wikiHow to Know if Food is Undercooked

Even some of the best restaurants serve out food poisoning sometimes, so it shouldn't be a surprise this can happen to you. Take time to learn some techniques for testing the doneness of your meal.


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    Use a tested recipe, and follow instructions carefully. You do not want to serve undercooked food, but often overcooking it means the dogs will be eating it anyway.
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    Check the temperature of your oven. Oven temperatures vary significantly from the dial setting. An oven control dial may say "350", yet the oven will be cooler (or hotter) than this by a significant amount.
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    Preheat the oven unless the cooking instructions say otherwise. The few minutes it takes an oven to reach cooking temperature are not minutes the food is actually cooking at THAT temperature.
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    Learn the correct temperatures for different meats, then use a thermometer to check it.
    • Chicken: 165 F.
    • Beef:155 F.
    • Pork:160 F.
    • Ground beef:165 F.
    • Fish: 145 F
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    Place the probe of your thermometer into the thickest part of the meat (the center), but not touching a bone. The thickest part of the cut will be the slowest to reach the desired temperature.
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    Be aware of the quality of the food you are cooking. Bacteria are the primary concern in causing food poisoning, and practically any food can be contaminated if it is not handled properly. Food which may have been left in the freezer too long, or left out unrefrigerated when it should have been should be discarded.
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    Look at the food when it is finished cooking. The fluids draining from poultry should be clear when you cut it, and the meat tissue attached to the bone should have no pinkness evident. Beef, when handled properly, may be pink, or even red, but ground beef, because of handling and processing, is more likely to be exposed to bacteria and should never be eaten pink. Pork will have an even, light appearance with no pink showing at all. Cured ham labeled fully cooked requires no further cooking.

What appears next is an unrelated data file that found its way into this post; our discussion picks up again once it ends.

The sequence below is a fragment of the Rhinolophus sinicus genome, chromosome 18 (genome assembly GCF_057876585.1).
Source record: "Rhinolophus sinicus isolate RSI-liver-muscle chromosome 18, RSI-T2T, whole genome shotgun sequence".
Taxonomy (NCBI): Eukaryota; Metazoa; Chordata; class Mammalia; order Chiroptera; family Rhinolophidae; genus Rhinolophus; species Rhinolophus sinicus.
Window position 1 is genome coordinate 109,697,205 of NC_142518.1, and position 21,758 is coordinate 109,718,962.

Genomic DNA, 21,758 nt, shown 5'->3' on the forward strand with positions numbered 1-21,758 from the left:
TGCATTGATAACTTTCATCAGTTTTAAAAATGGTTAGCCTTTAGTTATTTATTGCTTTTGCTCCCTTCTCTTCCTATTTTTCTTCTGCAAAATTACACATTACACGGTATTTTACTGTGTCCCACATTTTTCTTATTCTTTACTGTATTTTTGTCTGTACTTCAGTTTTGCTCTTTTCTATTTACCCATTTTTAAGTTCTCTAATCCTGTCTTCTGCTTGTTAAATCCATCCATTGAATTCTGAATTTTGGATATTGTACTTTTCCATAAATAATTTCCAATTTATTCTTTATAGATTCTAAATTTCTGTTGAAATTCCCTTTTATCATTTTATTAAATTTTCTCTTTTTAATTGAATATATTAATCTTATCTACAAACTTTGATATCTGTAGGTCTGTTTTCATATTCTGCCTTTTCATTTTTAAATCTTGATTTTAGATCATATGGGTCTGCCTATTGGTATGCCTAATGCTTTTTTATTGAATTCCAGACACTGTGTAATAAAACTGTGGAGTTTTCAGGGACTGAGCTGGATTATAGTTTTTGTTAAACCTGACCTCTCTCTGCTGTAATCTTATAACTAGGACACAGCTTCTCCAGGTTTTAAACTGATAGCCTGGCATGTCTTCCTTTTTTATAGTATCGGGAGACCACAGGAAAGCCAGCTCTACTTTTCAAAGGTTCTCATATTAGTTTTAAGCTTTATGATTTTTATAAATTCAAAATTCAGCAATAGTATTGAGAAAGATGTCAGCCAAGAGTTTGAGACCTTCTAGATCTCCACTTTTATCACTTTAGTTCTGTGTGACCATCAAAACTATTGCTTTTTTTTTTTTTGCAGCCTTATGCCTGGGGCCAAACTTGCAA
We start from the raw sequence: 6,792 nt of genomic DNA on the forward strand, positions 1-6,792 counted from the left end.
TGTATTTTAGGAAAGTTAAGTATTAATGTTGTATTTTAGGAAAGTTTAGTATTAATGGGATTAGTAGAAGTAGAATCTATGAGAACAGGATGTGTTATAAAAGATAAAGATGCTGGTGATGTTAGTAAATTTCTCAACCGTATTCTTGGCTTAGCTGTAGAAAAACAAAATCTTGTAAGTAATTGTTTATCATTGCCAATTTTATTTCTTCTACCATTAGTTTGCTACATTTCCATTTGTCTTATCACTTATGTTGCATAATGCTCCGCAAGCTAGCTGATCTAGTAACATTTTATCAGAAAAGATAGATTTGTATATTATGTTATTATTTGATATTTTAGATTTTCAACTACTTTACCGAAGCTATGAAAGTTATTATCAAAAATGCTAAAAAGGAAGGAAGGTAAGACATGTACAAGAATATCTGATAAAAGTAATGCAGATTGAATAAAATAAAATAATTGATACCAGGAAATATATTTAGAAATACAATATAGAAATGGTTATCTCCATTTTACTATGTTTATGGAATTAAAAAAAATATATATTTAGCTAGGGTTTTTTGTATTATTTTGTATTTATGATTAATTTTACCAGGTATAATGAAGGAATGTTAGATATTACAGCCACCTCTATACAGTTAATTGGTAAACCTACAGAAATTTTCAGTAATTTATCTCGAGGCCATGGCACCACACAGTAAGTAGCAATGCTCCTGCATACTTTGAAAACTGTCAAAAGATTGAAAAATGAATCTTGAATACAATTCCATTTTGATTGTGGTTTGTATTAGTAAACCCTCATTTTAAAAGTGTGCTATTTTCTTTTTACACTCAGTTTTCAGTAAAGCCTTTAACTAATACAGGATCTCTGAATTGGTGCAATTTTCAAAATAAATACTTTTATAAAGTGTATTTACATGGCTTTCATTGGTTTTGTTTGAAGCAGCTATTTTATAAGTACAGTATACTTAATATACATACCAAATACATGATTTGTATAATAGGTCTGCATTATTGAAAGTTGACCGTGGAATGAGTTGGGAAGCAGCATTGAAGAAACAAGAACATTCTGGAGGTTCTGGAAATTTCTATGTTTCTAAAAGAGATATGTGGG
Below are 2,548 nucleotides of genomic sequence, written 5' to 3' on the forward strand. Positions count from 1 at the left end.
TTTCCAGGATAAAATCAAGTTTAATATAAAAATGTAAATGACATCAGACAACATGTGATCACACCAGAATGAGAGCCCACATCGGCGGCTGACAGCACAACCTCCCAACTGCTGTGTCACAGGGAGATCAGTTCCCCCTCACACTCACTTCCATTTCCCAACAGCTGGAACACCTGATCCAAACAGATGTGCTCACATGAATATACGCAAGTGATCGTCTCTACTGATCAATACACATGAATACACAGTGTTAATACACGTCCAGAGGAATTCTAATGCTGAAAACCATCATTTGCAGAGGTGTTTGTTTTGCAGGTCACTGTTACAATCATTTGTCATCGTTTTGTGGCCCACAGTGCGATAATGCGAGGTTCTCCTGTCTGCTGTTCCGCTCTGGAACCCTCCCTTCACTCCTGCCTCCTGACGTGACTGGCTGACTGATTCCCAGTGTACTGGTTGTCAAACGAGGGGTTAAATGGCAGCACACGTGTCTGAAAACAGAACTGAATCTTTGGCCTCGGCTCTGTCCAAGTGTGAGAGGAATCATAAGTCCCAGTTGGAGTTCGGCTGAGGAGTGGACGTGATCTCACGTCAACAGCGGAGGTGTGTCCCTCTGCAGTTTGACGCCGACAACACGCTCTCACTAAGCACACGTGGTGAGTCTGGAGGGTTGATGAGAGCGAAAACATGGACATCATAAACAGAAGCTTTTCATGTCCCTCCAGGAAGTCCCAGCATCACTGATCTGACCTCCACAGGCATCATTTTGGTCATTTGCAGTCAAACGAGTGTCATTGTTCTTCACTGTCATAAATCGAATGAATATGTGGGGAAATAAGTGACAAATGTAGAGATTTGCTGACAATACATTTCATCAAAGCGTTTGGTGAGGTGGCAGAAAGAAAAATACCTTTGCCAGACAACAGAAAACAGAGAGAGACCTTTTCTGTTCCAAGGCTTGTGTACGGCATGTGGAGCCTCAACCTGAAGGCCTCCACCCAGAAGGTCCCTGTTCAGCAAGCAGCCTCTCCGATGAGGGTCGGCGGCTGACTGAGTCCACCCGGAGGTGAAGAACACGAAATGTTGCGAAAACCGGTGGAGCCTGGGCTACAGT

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    Cook vegetables until they are tender to your personal taste. Potatoes, carrots, and other large "chunky" vegetables are usually done when a fork can be inserted easily, but before they become mushy.
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    Use the clean knife test on cakes and baked batter breads. Insert a knife in the center, and if it comes out clean, the baked item is fully cooked.
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    Learn to adjust recipes for cooking at high elevations. Since the higher you are above sea level, the lower the boiling point of water, cooking at very high elevations require more cooking time.
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    Test your pasta. When cooking pasta on a stove top, you can remove some and taste test it to make sure it is cooked through.


  • To increase cooking time without sacrificing moisture, place aluminum foil over meat to trap steam, or use a "basting bag".
  • When in doubt, cook a little more, but remember, the smoke from the oven may be your dinner turning to charcoal.
  • Many turkeys come with a pop out indicator to tell if they are done. One school of thought says to cook poultry to 160 degrees, another (USDA) says 170-175 (these are Fahrenheit temperatures).
  • Follow cooking instructions in the recipe to the letter, they should have been tested and proven accurate.
  • Undercooking vegetables is a matter of taste. It is common for most vegetables to be served in salads raw, if they are palatable.
  • Sometimes, odors will help you decide if something is done, but that is a subjective means.
  • Note packaging instructions, including safe handling instructions, particularly on meat products.


  • Undercooked food may cause serious illness or even death.
  • Don't eat food that is undercooked. Remember the suggestions above to check if you are being served undercooked food.
  • Visit the websites listed below for more detailed information.

Things You'll Need

  • Meat thermometer.
  • Trusted recipes, or a good recipe book.

Article Info

Categories: Food Safety